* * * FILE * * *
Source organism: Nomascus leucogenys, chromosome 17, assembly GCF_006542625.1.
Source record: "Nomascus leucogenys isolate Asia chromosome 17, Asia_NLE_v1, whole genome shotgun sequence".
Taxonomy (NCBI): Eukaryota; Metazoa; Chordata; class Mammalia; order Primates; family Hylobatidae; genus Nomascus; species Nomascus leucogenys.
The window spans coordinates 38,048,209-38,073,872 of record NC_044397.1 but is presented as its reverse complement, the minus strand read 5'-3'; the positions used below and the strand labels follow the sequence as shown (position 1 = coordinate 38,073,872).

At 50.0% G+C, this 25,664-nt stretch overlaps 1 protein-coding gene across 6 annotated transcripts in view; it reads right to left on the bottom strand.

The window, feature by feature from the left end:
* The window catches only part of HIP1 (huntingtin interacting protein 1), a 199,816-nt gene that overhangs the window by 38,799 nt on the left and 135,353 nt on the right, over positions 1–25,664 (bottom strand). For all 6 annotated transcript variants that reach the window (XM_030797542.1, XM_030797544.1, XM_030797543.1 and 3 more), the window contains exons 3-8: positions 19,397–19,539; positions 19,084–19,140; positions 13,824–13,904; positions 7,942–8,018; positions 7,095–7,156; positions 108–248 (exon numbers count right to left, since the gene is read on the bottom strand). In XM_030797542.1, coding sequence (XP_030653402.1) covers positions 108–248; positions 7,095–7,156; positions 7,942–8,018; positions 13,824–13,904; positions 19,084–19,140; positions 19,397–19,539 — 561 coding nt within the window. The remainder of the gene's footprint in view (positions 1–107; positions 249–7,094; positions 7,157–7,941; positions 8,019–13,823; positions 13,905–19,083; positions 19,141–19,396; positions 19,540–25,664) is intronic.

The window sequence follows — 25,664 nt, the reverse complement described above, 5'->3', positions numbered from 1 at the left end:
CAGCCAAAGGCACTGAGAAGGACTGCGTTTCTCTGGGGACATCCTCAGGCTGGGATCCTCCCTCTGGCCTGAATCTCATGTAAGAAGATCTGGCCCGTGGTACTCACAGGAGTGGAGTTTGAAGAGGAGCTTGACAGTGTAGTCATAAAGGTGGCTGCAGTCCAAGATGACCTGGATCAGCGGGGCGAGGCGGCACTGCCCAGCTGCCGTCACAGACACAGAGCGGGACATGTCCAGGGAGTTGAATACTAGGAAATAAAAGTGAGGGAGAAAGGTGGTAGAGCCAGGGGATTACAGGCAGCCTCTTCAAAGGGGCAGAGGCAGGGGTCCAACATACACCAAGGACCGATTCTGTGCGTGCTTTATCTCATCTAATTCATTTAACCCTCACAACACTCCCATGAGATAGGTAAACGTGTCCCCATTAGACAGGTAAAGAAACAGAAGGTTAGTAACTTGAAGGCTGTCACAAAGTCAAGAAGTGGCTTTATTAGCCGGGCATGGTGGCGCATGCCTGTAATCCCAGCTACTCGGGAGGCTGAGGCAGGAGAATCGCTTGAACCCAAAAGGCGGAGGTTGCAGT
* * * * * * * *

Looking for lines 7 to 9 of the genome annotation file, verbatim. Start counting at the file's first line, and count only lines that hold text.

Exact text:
* The window catches only part of HIP1 (huntingtin interacting protein 1), a 199,816-nt gene that overhangs the window by 38,799 nt on the left and 135,353 nt on the right, over positions 1–25,664 (bottom strand). For all 6 annotated transcript variants that reach the window (XM_030797542.1, XM_030797544.1, XM_030797543.1 and 3 more), the window contains exons 3-8: positions 19,397–19,539; positions 19,084–19,140; positions 13,824–13,904; positions 7,942–8,018; positions 7,095–7,156; positions 108–248 (exon numbers count right to left, since the gene is read on the bottom strand). In XM_030797542.1, coding sequence (XP_030653402.1) covers positions 108–248; positions 7,095–7,156; positions 7,942–8,018; positions 13,824–13,904; positions 19,084–19,140; positions 19,397–19,539 — 561 coding nt within the window. The remainder of the gene's footprint in view (positions 1–107; positions 249–7,094; positions 7,157–7,941; positions 8,019–13,823; positions 13,905–19,083; positions 19,141–19,396; positions 19,540–25,664) is intronic.

The window sequence follows — 25,664 nt, the reverse complement described above, 5'->3', positions numbered from 1 at the left end:
CAGCCAAAGGCACTGAGAAGGACTGCGTTTCTCTGGGGACATCCTCAGGCTGGGATCCTCCCTCTGGCCTGAATCTCATGTAAGAAGATCTGGCCCGTGGTACTCACAGGAGTGGAGTTTGAAGAGGAGCTTGACAGTGTAGTCATAAAGGTGGCTGCAGTCCAAGATGACCTGGATCAGCGGGGCGAGGCGGCACTGCCCAGCTGCCGTCACAGACACAGAGCGGGACATGTCCAGGGAGTTGAATACTAGGAAATAAAAGTGAGGGAGAAAGGTGGTAGAGCCAGGGGATTACAGGCAGCCTCTTCAAAGGGGCAGAGGCAGGGGTCCAACATACACCAAGGACCGATTCTGTGCGTGCTTTATCTCATCTAATTCATTTAACCCTCACAACACTCCCATGAGATAGGTAAACGTGTCCCCATTAGACAGGTAAAGAAACAGAAGGTTAGTAACTTGAAGGCTGTCACAAAGTCAAGAAGTGGCTTTATTAGCCGGGCATGGTGGCGCATGCCTGTAATCCCAGCTACTCGGGAGGCTGAGGCAGGAGAATCGCTTGAACCCAAAAGGCGGAGGTTGCAGT